Articles from Harvard Business Review, such as "Bringing Customers into the Boardroom," and books such as Marketing as Strategy by Nirmalya Kumar, insisted that marketing professionals tightly align activities with corporate strategy.

Kumar, for example, challenged marketers to "capture the imagination of CEOs" by focusing on improving customer loyalty and retention, lowering costs, and creating innovative products in tune with customer needs.

And though marketers have always focused on customers, CIOs have started to realize that their "customer" isn't internal constituents but those persons and businesses who actually pay the bills and consume the company's products and services—the same customer that marketers target!

So the interests of the CIO and CMO are quickly merging.

Marketers need fresh and accurate data for advanced marketing functions such as better segmentation, more effective campaigns and offers, and relevant interactions with the customer across multiple touchpoints. And CIOs realize that the benefits of creating a single source of relevant and accurate data for business analytics go far beyond helping marketers get closer to customers—and in fact benefit all aspects of company operations.

Both the CIO and CMO have a stake in the development and implementation of an analytical infrastructure capable of turning data into actionable information that in turn enables better decision-making not just in marketing but across the enterprise.

An analytical infrastructure typically consists of data integration and data warehousing technologies and business intelligence and other applications.

An ideal situation is for frontline workers—closest to the customer—to also have the ability to query these systems to obtain timely intelligence. New technologies, as they develop, will enhance and expand the reach and capabilities of this analytical infrastructure.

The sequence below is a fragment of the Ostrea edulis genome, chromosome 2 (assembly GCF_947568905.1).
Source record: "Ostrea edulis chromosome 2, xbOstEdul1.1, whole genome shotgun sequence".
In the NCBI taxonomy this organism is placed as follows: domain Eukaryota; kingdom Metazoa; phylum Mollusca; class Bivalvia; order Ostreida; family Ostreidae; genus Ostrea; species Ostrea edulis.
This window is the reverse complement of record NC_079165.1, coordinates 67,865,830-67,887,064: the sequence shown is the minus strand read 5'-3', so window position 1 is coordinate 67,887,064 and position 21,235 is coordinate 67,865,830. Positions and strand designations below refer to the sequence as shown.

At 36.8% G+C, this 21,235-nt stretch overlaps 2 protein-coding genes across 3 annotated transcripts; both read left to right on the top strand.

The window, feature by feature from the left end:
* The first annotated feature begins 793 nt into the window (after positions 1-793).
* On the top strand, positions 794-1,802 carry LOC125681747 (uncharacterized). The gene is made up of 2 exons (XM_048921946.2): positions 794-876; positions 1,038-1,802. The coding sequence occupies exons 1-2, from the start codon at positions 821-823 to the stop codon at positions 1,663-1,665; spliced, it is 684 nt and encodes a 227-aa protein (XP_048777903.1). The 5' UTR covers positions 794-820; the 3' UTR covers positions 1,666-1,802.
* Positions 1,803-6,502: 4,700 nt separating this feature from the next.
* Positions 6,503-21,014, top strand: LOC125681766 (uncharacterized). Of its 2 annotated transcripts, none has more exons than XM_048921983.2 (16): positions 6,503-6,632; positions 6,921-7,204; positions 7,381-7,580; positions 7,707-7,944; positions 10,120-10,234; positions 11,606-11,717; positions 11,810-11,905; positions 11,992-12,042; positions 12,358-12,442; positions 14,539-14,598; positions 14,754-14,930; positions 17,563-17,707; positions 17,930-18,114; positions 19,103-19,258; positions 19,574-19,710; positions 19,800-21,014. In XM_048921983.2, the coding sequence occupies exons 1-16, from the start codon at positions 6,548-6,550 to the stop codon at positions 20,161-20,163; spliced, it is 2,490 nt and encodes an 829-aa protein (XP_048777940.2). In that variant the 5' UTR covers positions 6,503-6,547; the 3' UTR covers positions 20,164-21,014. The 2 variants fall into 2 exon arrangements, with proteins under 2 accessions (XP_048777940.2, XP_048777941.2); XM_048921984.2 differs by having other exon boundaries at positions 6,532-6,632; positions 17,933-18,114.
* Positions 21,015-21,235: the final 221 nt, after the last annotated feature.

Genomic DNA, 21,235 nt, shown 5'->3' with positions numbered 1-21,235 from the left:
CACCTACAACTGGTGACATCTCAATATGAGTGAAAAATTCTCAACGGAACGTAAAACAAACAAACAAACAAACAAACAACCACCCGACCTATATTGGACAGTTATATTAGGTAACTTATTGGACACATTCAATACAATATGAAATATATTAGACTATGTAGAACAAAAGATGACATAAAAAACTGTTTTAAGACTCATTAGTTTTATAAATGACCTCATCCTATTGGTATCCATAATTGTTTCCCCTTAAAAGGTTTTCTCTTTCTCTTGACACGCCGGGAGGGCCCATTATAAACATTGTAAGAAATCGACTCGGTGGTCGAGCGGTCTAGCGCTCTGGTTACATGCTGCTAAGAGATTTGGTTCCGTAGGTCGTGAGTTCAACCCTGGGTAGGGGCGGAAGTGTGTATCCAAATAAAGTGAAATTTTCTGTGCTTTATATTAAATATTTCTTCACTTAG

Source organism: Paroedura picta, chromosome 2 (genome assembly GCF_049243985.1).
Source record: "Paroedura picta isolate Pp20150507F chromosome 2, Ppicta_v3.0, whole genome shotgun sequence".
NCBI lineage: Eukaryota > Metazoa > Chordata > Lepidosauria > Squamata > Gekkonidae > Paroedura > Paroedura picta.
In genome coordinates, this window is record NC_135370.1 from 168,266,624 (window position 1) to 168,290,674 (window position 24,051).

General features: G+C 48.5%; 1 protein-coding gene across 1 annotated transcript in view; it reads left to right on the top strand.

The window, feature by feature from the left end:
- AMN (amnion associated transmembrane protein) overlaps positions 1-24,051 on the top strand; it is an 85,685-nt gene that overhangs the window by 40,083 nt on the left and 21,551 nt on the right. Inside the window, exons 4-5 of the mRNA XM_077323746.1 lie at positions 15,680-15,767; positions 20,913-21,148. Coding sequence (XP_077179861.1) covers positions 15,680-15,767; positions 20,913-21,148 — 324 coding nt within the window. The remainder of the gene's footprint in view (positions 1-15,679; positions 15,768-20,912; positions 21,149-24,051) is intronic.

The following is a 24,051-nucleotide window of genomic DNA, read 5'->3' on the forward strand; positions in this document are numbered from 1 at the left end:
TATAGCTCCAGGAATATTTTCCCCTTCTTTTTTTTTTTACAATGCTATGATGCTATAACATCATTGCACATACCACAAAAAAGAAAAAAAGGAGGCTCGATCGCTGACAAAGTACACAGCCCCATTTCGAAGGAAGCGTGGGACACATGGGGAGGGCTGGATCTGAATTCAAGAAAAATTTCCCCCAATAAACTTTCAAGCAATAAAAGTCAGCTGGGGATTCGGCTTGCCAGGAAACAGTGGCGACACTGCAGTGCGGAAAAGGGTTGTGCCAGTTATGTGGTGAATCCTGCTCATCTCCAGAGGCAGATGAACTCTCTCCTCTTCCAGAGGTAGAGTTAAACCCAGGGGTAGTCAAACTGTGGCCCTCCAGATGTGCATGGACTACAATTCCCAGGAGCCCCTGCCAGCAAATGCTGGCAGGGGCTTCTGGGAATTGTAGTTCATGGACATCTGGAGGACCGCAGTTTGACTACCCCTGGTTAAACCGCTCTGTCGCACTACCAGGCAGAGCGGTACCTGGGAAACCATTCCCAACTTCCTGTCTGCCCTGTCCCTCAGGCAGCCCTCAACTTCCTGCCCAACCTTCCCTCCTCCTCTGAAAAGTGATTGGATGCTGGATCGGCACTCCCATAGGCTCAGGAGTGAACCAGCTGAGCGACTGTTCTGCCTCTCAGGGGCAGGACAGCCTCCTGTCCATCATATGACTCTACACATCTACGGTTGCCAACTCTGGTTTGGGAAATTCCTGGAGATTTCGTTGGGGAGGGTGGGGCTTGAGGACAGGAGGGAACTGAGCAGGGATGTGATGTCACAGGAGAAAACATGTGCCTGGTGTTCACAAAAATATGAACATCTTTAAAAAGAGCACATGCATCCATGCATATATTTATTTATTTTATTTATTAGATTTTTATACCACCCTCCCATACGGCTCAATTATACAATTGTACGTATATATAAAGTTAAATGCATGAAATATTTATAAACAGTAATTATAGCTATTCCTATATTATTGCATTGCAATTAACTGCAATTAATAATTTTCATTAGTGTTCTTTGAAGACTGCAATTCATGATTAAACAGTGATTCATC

However, a powerful analytical infrastructure is more than just a grouping of technologies and applications. Diverse processes such as data management, data governance, and data analysis, among others, should work hand-in-hand with people skilled in mathematics, business strategy, and data administration.

When people, processes, and technology are closely aligned with corporate strategy, the organization can better respond to changes in the marketplace and rapidly meet evolving customer needs.

This data-driven vision in which marketing and IT work hand-in-hand to design, implement, maintain, and improve an analytical infrastructure, sounds "good on paper." Reality, however, dictates that marketing and IT must first overcome communication, cultural, and organizational barriers to partnering together.

Overcoming Communication Barriers

Stephen Shaw, in a Marketing Profs article titled "Marketing and IT: Two Solitudes," notes that although the relationship between IT and marketing has improved over the years there is still a communication gap between the two groups:

"Each group speaks a different idiom, and neither side is willing to gain familiarity with the other. Marketing gets annoyed at what it views as obfuscation, usually in the form of slippery excuses for project delays, while IT invariably complains of wooly job specifications. Marketing has an aversion to technology (unless it makes its job easier) and is often guilty of equivocation, while IT habitually retreats behind an impenetrable wall of jargon."

Instead of communicating needs, marketers often turn to agencies, software as a service (SaaS) providers, and other third parties to circumvent working with IT. And while this strategy provides a temporary fix for today's demands, it does nothing to mitigate the challenges of the future noted in this article.

Though it might not be practical for IT to assign dedicated resources to help marketers, a good solution for overcoming communication barriers is the development of a purposeful plan, with the CIO and CMO meeting weekly or biweekly to discuss shared goals, priorities, projects, and synergies.

The output of these meetings can be notes, project plans, and other documents distributed across both groups to show how the two functions are working together to meet business needs.

Overcoming Cultural Barriers

The cultural barrier is probably best symbolized by the quirky yet humorous "Mac vs. PC" advertisements from Apple.

Marketers are usually recruited from business or liberal arts schools, and most are heavily right-brain individuals—the "Mac guy." A typical information technology worker, on the other hand, tends to have an information, engineering, or computer science background—the left side of the brain—the "PC Guy."